Mile 6 was a checkpoint of sorts for me, as I knew the course would flatten out a bit through the next 10 miles. This was the section of the race that I planned to drill down to my marathon goal pace, around 7:45s. I knew I’d be seeing my cheer crew around mile 6 as well, so my head was on a swivel for a lot of this section. I got a big boost when I spotted my people with their “Run Birdie Run!” sign in hand, and I felt strong and in control.
Mile 9: 7:40
Mile 10: 7:36
Mile 11: 7:44
I continued to fend off the faint onset of side cramps, which seemed to pop up when I was on a downhill. But, I knew I needed to keep up with hydration, so it was a delicate balance between getting in water/Gatorade and keeping my stomach happy. I was slightly concerned that I didn’t have to pee considering how much I’d been drinking, but again…”Stay boring, don’t freak out.”
I remembered that around mile 10 last time I ran Boston, my quads already felt pretty tired, so when I cruised through the 10-mile mark and still felt peppy, I was highly encouraged. I really counted on my year-ish of consistent trail running to help me through the hills of Boston, and it was proving successful so far at this point. My next “check point” was mile 13, Wellesley, where I wanted to high five as many of the screaming girls as I could. What’s amazing about the Wellesley scream tunnel is that you can hear it thundering from at least a half mile away. The sound hits you smack in the face when you finally run by all of them, and it’s pretty fantastic. I gave a ton of high fives and smiled and laughed at all their signs.
Mile 12: 7:32
Mile 13: 7:32
Mile 14: 7:33
I was moving well at this point; I felt like I was working, but not too hard, which is exactly how it should feel. I continued to take water as often as I could and dumped cups on my head and shoulders. I didn’t love the extra effort this was taking, but I knew it was necessary to ward off the heat. When I drop into 7:30s on standard long runs, I get a little nervous about maintaining the pace, but I felt great. If I were to define the point of the race where I felt the most like I was in the marathon-pace zone, it was miles 10-16.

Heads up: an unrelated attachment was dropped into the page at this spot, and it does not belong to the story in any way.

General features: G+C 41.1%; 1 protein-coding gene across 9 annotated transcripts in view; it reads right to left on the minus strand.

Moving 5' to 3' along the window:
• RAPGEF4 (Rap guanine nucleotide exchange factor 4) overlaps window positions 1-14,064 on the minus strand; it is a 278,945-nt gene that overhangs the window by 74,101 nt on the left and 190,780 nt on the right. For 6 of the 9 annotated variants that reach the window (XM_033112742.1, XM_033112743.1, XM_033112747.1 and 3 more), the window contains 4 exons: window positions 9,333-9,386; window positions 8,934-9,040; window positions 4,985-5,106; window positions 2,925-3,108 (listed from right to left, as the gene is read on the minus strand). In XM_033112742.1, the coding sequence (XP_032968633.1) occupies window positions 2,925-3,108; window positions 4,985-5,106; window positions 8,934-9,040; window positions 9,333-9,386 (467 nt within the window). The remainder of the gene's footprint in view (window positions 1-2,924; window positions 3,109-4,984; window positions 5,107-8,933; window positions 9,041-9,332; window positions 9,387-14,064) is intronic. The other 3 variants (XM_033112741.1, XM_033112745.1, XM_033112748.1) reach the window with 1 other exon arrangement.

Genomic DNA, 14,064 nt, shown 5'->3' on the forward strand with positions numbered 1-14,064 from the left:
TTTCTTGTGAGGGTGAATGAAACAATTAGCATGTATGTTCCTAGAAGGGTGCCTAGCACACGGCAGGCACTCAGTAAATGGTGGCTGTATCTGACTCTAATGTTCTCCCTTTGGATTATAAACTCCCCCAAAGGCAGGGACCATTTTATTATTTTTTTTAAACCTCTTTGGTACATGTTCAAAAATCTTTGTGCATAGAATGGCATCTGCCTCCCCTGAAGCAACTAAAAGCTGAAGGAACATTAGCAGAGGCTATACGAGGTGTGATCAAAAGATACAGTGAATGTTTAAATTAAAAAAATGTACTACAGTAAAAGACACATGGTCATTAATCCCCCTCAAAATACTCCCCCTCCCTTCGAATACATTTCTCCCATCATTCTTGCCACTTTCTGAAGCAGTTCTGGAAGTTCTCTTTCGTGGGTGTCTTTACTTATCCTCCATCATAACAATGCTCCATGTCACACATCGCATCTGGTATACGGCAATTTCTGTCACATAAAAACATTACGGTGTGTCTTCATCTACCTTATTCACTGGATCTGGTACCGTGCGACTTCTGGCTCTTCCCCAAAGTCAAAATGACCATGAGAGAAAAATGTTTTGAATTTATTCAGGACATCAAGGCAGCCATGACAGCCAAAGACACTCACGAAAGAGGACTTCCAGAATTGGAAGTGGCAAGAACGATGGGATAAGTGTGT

I knew the hills would start during mile 16, but I was more focused on my next checkpoint – the November Project cheering section at mile 18. Focusing a little further out helped ease me into the hills a bit, and this was the part of the race I wanted to focus on effort rather than my watch. After each uphill, I tried to relax and recover on the following downhill, so on and so on. The wind had picked up a bit too, and while I’m the first person to complain about a headwind, it felt SO good to get a breeze. I continued to drink a good amount of water, but I stopped dousing myself as often since the wind seemed to be cooling. Hindsight, probably not the best decision.
Mile 15: 7:37
Mile 16: 7:19
Mile 17: 7:53
I was scanning for the November Project crew for a while. Along the way, I was amazed (once again) by the hoards of people that were out to cheer. It was unreal! I definitely think there were more people out than the first year I ran, and surely the sunny weather was pleasant for viewing.
I heard the shouting pick up, and there they were! Tribe members from Boston a-plenty, but also NP representation from all over. It was amazing! I gave a ton of high fives and smiled so wide throughout this section.
Seeing everyone gave me a definite boost, but I was also starting to feel a bit fatigued and nervous for the climbs to come. Truly, Heartbreak isn’t that bad, but the back-to-back hills on top of a lot of miles already run has a compounding effect that makes the otherwise minor climbs pretty difficult. However, focusing on effort rather than my watch helped a lot, as did watching other people start to walk while I kept pressing on.
Mile 18: 8:03
Mile 19: 7:38
Mile: 20: 7:55
Mile 21: 8:27 <- Hellloooo Heartbreak!